Physical Quantities, Scalars, Vectors, Distance, Displacement, Speed and Velocity

The distance is a scalar quantity, while displacement is a vector quantity because the distance is determined by magnitude only, while displacement is determined by magnitude and direction, The direction of the wind affects the velocity of the plane and hence the time of the trip and therefore the amount of fuel consumed increases.

Types of physical quantities

To understand the physical phenomena (which represent the greatest part of physics), it is necessary to deal with physical quantities and mathematical relationships, A physical quantity is any quantity that can be determined and has a measuring unit in our life, Each physical quantity is measured in a special measuring unit.

Examples of physical quantities: Mass, Time, Length, Speed, Force, Velocity, Displacement, and Acceleration.

Types of physical quantities: Scalars, and Vectors.

Scalar physical quantities

To describe a scalar physical quantity. it is enough to know its magnitude only (numeric value and measuring unit), Scalar physical quantity is the physical quantity that has magnitude only and has no direction.

Examples:

  • Mass: The measuring unit is Kilogram (kg).
  • Time: The measuring unit is a Second or Hour.
  • Length or Distance: The measuring unit is Metre (m).
  • Speed: The measuring unit is m/sec. or km/h).

Length and time are scalar physical quantities because they have magnitude only and have no direction. All scalars are subject to algebraic mathematical operations related to numbers, So, they are added and subtracted if they have the same measurement units. The radius, area, and density are other examples of scalar physical quantities.

Scalars and vectors

Scalars and vectors

Vector physical quantities

To describe a vector physical quantity. it is necessary to know its magnitude (its numeric value and measuring unit) and also its direction. Vector physical quantity is the physical quantity that has magnitude and direction.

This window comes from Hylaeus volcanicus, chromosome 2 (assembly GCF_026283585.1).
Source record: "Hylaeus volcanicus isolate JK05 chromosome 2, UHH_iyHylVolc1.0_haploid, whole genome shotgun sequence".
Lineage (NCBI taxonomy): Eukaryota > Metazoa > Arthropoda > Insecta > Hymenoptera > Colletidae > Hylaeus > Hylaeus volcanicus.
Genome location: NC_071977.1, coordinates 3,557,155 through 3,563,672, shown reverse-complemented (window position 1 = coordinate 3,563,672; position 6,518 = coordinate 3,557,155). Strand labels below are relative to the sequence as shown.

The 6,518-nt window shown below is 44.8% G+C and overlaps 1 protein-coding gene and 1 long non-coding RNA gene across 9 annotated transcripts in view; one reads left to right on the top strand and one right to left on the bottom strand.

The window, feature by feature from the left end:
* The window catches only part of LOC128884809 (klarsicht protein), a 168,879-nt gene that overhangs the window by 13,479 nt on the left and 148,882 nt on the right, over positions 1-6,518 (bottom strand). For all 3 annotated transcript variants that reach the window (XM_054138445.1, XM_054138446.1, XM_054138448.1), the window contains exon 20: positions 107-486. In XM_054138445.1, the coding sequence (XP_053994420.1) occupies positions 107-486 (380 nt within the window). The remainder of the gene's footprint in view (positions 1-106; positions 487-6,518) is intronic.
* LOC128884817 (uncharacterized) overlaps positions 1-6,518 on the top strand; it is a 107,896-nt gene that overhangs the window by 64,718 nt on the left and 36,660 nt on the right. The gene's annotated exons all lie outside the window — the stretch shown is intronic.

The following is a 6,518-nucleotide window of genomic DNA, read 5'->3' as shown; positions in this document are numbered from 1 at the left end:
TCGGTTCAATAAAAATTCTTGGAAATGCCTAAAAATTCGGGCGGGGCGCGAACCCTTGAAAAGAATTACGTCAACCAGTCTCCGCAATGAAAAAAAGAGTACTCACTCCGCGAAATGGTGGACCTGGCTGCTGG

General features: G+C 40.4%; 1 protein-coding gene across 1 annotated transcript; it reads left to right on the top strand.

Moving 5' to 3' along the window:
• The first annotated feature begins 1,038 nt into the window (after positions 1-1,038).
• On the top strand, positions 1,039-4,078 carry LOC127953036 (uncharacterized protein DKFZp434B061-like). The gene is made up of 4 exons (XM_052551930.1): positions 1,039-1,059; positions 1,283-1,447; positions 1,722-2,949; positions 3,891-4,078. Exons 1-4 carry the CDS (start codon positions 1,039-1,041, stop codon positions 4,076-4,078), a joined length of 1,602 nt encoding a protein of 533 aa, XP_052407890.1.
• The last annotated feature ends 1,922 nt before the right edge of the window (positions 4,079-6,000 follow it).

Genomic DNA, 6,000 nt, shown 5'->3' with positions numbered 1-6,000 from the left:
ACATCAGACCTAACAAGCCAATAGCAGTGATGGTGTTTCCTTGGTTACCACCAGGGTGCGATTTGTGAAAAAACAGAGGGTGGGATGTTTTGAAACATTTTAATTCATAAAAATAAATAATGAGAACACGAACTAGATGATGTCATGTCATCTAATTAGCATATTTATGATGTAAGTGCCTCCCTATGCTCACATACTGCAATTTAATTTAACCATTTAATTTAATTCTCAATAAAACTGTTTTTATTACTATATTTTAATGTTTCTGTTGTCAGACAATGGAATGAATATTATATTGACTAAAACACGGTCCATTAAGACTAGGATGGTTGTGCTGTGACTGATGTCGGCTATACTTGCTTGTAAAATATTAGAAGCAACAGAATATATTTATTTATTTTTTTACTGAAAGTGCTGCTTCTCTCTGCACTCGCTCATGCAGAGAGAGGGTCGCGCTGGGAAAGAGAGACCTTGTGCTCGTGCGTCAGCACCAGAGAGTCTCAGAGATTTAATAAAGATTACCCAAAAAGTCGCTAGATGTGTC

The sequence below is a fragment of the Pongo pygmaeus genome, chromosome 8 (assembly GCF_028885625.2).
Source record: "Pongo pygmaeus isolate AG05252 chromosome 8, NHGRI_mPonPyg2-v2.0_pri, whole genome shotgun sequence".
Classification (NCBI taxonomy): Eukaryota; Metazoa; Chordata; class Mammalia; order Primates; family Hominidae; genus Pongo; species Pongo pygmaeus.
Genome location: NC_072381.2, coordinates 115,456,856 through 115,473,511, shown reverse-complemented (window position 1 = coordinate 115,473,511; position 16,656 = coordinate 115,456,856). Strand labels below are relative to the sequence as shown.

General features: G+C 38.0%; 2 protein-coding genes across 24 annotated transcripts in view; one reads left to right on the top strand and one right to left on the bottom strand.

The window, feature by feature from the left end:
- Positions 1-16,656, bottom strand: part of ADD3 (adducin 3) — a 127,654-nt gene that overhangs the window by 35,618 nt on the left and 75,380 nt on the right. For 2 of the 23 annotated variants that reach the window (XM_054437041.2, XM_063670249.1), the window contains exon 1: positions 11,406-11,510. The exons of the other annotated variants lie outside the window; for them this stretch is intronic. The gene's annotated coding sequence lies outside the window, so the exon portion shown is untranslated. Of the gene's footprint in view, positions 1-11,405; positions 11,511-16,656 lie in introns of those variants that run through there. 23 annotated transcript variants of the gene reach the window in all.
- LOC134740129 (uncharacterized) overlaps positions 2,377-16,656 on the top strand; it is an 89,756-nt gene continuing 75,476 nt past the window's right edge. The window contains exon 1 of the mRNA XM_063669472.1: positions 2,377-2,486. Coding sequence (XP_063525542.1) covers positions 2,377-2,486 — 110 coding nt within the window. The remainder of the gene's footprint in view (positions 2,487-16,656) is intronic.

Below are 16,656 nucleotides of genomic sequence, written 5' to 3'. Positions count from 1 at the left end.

Examples:

  • Force: The measuring unit is Newton.
  • Velocity: measuring unit is m/sec. or km/h.
  • Displacement: measuring unit is Metre (m).
  • Acceleration: The measuring unit is m/sec² or km/h².

Acceleration and force are vector physical quantities because they have magnitude and direction. All vectors are subject to operations called vectors algebra. Vectors have great importance in different fields of physics, applied sciences like engineering. Understanding various physical phenomena such as gravity, movement of liquids and geometrical establishments depends basically on the main properties of vectors.

The difference between some similar physical quantities

There are some physical quantities that seem at first sight to be similar, but they have a great difference in their concept such as:

Distance and displacement

Example 1: When a car moves from position (A) to position (B). The length of the curved line gives the distance covered by the car. The straight line that starts from point (A) and ends at point (B) in the direction AB gives the displacement of the car. (The shortest length between (A) and (B) in direction AB [in the Eastward direction].

Example 2: A person wants to make a trip by his car from Caire (starting point to Tania (endpoint). The distance of the trip depends on the path that the car takes til may take place in two ways. If the trip path is:

  1. (Cairo BenhaTanta), The distance covered= 45+ 60= 105 km.
  2. (CairoZagazigTanta), The distance covered= 80+ 85= 165 km.

You notice the difference in the distance between Cairo and Tanta (although the two cities remain constant), this difference in distance depends on the trip path. The shortest straight line that starts from Cairo and ends at Tanta represents the displacement of Tanta from Cairo which does not change. i.e. The displacement= 93 km in the Northern west direction “Vector quantity“.

Example 3: When a body moves in a straight line from (A) to (B) covering 50 metres, then it returns back to (A). Therefore: The distance covered from (A) to (B) then to (A)= 50+ 50= 100 m. The displacement from (A) to (B) then to (A) = Zero, because the body returns back to its starting point (A).

The distance= The displacement (numerically) when the body moves in a straight line in one direction, this means that: The distance covered from (A) to (B) = 50 m. The displacement from (A) to (B) = 50 m in direction AB.

Distance

Distance (d) is the actual length of the path that a moving object covers from the starting point to the ending point. When the distance covered by an object equals 30 km. This means that the actual length of the path that a moving object covers from the starting point to the ending point equals 30 km. Distance is a scalar physical quantity because it is identified by a magnitude only. Measuring unit: Metre or kilometre.

Displacement

Displacement is the distance covered at a certain direction from the primary position of movement towards its final position. Amount of displacement is the length of the shortest straight line between two positions (primary position and final position). Measuring unit: Metre or kilometre.